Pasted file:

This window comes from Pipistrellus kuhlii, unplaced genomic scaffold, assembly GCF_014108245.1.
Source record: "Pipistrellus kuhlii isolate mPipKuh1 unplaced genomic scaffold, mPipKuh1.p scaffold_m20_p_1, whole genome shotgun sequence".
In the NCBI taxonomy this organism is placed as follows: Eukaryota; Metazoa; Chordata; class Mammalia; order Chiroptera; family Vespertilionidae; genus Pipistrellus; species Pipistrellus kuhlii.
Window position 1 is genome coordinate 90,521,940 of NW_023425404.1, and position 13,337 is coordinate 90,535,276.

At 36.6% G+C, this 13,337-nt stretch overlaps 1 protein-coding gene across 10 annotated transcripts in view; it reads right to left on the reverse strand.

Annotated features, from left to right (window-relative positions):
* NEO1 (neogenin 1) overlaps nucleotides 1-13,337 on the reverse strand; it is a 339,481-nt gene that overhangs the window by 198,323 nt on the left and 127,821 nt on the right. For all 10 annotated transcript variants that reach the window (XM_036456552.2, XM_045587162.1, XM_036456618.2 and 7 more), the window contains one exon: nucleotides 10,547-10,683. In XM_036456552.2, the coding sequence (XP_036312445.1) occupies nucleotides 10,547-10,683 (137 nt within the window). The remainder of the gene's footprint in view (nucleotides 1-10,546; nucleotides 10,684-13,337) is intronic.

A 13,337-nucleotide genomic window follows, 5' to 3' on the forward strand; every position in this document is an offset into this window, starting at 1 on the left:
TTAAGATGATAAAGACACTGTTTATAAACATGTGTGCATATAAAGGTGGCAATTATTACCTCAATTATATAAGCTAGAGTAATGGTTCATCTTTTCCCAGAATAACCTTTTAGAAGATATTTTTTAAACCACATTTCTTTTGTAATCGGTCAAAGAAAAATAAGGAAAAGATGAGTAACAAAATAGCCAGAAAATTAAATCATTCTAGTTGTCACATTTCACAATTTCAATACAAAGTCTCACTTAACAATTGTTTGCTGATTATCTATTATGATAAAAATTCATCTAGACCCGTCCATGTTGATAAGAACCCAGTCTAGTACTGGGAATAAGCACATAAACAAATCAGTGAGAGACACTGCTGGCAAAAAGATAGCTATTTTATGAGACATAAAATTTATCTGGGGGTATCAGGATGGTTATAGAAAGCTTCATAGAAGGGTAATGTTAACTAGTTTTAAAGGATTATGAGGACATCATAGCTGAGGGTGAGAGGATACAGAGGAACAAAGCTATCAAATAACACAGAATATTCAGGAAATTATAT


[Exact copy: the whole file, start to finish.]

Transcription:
This window comes from Pipistrellus kuhlii, unplaced genomic scaffold, assembly GCF_014108245.1.
Source record: "Pipistrellus kuhlii isolate mPipKuh1 unplaced genomic scaffold, mPipKuh1.p scaffold_m20_p_1, whole genome shotgun sequence".
In the NCBI taxonomy this organism is placed as follows: Eukaryota; Metazoa; Chordata; class Mammalia; order Chiroptera; family Vespertilionidae; genus Pipistrellus; species Pipistrellus kuhlii.
Window position 1 is genome coordinate 90,521,940 of NW_023425404.1, and position 13,337 is coordinate 90,535,276.

At 36.6% G+C, this 13,337-nt stretch overlaps 1 protein-coding gene across 10 annotated transcripts in view; it reads right to left on the reverse strand.

Annotated features, from left to right (window-relative positions):
* NEO1 (neogenin 1) overlaps nucleotides 1-13,337 on the reverse strand; it is a 339,481-nt gene that overhangs the window by 198,323 nt on the left and 127,821 nt on the right. For all 10 annotated transcript variants that reach the window (XM_036456552.2, XM_045587162.1, XM_036456618.2 and 7 more), the window contains one exon: nucleotides 10,547-10,683. In XM_036456552.2, the coding sequence (XP_036312445.1) occupies nucleotides 10,547-10,683 (137 nt within the window). The remainder of the gene's footprint in view (nucleotides 1-10,546; nucleotides 10,684-13,337) is intronic.

A 13,337-nucleotide genomic window follows, 5' to 3' on the forward strand; every position in this document is an offset into this window, starting at 1 on the left:
TTAAGATGATAAAGACACTGTTTATAAACATGTGTGCATATAAAGGTGGCAATTATTACCTCAATTATATAAGCTAGAGTAATGGTTCATCTTTTCCCAGAATAACCTTTTAGAAGATATTTTTTAAACCACATTTCTTTTGTAATCGGTCAAAGAAAAATAAGGAAAAGATGAGTAACAAAATAGCCAGAAAATTAAATCATTCTAGTTGTCACATTTCACAATTTCAATACAAAGTCTCACTTAACAATTGTTTGCTGATTATCTATTATGATAAAAATTCATCTAGACCCGTCCATGTTGATAAGAACCCAGTCTAGTACTGGGAATAAGCACATAAACAAATCAGTGAGAGACACTGCTGGCAAAAAGATAGCTATTTTATGAGACATAAAATTTATCTGGGGGTATCAGGATGGTTATAGAAAGCTTCATAGAAGGGTAATGTTAACTAGTTTTAAAGGATTATGAGGACATCATAGCTGAGGGTGAGAGGATACAGAGGAACAAAGCTATCAAATAACACAGAATATTCAGGAAATTATAT